Leases once made up about half of the new-vehicle business at Rushneck Honda-Subaru in Tarrytown, N.Y. Then they all but disappeared.
Now leases are back to about 35 percent of the dealership's new-vehicle transactions, says Bill Reilly, Rushneck's general sales manager.
A big reason for the deep dive and partial rebound: the rise and fall of vicarious liability. For years, the legal principle grew in prominence in courts of various states, including New York. But a federal law that took effect last year bans its application.
Vicarious liability enables a crash victim to collect damages from the owner of a vehicle regardless of fault. For a rental or lease, the legal owner is the rental company or the lessor, usually a lender.
Providers of rented and leased vehicles learned how vulnerable they were in 2002. Chase Auto Finance Corp. was hit with a $28 million vicarious-liability judgment in Rhode Island.
In states with the strongest vicarious-liability laws, rental companies and lessors cut back on business or made it more expensive. In some cases, fees to initiate a lease or rental agreement tripled.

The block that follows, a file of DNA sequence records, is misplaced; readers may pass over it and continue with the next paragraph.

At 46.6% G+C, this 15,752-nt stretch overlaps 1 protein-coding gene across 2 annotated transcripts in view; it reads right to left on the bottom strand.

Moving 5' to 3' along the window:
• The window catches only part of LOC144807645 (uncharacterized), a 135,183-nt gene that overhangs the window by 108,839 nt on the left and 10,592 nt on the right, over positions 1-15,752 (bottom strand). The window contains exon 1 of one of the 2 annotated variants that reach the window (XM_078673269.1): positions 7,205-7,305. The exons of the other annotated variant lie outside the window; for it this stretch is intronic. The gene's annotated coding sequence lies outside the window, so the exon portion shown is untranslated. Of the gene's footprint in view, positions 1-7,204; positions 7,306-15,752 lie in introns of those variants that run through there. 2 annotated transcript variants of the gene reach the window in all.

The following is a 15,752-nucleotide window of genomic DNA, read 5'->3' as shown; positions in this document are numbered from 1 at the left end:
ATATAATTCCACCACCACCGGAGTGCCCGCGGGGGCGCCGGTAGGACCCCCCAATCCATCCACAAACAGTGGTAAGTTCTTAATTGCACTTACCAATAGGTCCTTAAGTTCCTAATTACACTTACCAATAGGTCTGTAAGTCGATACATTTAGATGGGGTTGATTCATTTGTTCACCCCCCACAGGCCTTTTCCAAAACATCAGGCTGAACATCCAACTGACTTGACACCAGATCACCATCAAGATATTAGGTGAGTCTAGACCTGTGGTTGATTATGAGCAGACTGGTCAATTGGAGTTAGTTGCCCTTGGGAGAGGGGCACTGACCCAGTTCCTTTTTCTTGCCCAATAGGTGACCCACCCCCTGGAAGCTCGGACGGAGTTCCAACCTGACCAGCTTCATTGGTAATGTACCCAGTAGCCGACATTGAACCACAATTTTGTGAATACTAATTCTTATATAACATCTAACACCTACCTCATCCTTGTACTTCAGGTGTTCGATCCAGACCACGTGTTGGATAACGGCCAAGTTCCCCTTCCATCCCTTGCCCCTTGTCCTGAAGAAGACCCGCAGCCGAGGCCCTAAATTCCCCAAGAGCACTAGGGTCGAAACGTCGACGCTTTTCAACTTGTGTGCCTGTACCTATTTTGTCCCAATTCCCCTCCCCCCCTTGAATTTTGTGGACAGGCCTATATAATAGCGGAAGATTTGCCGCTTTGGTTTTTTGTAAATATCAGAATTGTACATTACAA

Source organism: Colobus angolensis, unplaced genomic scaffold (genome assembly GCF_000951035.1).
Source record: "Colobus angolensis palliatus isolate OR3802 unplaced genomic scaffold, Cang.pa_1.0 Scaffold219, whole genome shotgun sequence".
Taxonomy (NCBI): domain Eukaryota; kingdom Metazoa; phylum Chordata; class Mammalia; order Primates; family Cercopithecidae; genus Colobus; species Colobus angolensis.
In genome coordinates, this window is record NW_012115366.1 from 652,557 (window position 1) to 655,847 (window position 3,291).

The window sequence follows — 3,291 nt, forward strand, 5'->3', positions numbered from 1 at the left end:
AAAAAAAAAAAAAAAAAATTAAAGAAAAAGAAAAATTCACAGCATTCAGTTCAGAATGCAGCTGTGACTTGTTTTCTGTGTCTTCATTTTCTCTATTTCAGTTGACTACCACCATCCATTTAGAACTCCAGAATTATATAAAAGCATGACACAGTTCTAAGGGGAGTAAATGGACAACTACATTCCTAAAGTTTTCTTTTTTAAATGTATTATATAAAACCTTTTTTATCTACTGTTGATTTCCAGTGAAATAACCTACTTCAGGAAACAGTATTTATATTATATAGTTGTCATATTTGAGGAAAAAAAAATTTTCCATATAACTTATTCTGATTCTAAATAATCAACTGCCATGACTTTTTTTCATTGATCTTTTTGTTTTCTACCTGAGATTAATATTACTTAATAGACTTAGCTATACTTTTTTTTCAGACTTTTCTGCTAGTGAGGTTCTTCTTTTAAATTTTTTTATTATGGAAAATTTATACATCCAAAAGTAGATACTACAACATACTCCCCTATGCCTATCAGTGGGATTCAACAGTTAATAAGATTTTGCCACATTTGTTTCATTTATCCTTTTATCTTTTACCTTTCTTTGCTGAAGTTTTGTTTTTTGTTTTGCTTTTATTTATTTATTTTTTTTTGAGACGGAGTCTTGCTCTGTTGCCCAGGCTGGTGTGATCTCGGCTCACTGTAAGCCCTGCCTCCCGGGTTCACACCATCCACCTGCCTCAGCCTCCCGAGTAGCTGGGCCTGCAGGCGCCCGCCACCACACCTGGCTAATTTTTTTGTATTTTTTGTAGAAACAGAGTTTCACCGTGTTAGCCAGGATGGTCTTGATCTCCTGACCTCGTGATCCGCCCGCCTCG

Meanwhile, providers sought to change state laws. The results were mixed.
But with the help of automaker and dealer lobbyists in Washington, a national ban on vicarious liability was attached to a mammoth federal highway bill. It became law last August.
"We really locked it down as well as we could," says Mark Schienberg, president of the Greater New York Automobile Dealers Association. "I think it's going to stand under any challenge."
The cautious nature of his victory declaration may be warranted.
Dan Feldman, executive director of the New York Trial Lawyers Association, told Automotive News that members are looking for cases they can use to challenge the federal measure. Feldman calls the ban unconstitutional.
Trial-lawyer groups say people hurt in crashes, and the survivors of victims of fatal collisions, have a right to be compensated for their losses. Owners of vehicles involved in crashes have a responsibility to pay, the groups say.
Besides trying to overturn the ban in court, lawyers and their allies also could seek to repeal it with new federal legislation. That effort would stand a chance only if a shift occurs in the control of Congress and the White House.